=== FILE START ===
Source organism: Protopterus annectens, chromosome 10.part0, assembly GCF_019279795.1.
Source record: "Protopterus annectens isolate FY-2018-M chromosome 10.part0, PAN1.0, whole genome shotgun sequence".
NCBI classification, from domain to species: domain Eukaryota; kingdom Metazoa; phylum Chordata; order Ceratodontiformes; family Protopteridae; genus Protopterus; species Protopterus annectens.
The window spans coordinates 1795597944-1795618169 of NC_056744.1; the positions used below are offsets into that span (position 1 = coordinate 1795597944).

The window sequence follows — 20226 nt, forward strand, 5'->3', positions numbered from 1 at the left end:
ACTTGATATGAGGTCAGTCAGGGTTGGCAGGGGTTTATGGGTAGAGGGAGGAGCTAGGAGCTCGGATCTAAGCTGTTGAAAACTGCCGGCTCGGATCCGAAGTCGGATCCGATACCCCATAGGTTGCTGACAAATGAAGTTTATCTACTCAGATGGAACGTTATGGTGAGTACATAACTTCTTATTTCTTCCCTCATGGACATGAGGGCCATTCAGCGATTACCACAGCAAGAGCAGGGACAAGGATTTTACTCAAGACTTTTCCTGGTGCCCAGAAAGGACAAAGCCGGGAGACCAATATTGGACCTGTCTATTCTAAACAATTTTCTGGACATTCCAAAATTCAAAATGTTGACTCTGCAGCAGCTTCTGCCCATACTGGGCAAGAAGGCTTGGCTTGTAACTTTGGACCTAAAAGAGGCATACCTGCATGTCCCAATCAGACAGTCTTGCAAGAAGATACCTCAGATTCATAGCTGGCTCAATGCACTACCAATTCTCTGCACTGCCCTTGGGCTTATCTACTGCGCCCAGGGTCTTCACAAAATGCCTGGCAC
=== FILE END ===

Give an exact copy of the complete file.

Source organism: Protopterus annectens, chromosome 10.part0, assembly GCF_019279795.1.
Source record: "Protopterus annectens isolate FY-2018-M chromosome 10.part0, PAN1.0, whole genome shotgun sequence".
NCBI classification, from domain to species: domain Eukaryota; kingdom Metazoa; phylum Chordata; order Ceratodontiformes; family Protopteridae; genus Protopterus; species Protopterus annectens.
The window spans coordinates 1795597944-1795618169 of NC_056744.1; the positions used below are offsets into that span (position 1 = coordinate 1795597944).

The window sequence follows — 20226 nt, forward strand, 5'->3', positions numbered from 1 at the left end:
ACTTGATATGAGGTCAGTCAGGGTTGGCAGGGGTTTATGGGTAGAGGGAGGAGCTAGGAGCTCGGATCTAAGCTGTTGAAAACTGCCGGCTCGGATCCGAAGTCGGATCCGATACCCCATAGGTTGCTGACAAATGAAGTTTATCTACTCAGATGGAACGTTATGGTGAGTACATAACTTCTTATTTCTTCCCTCATGGACATGAGGGCCATTCAGCGATTACCACAGCAAGAGCAGGGACAAGGATTTTACTCAAGACTTTTCCTGGTGCCCAGAAAGGACAAAGCCGGGAGACCAATATTGGACCTGTCTATTCTAAACAATTTTCTGGACATTCCAAAATTCAAAATGTTGACTCTGCAGCAGCTTCTGCCCATACTGGGCAAGAAGGCTTGGCTTGTAACTTTGGACCTAAAAGAGGCATACCTGCATGTCCCAATCAGACAGTCTTGCAAGAAGATACCTCAGATTCATAGCTGGCTCAATGCACTACCAATTCTCTGCACTGCCCTTGGGCTTATCTACTGCGCCCAGGGTCTTCACAAAATGCCTGGCAC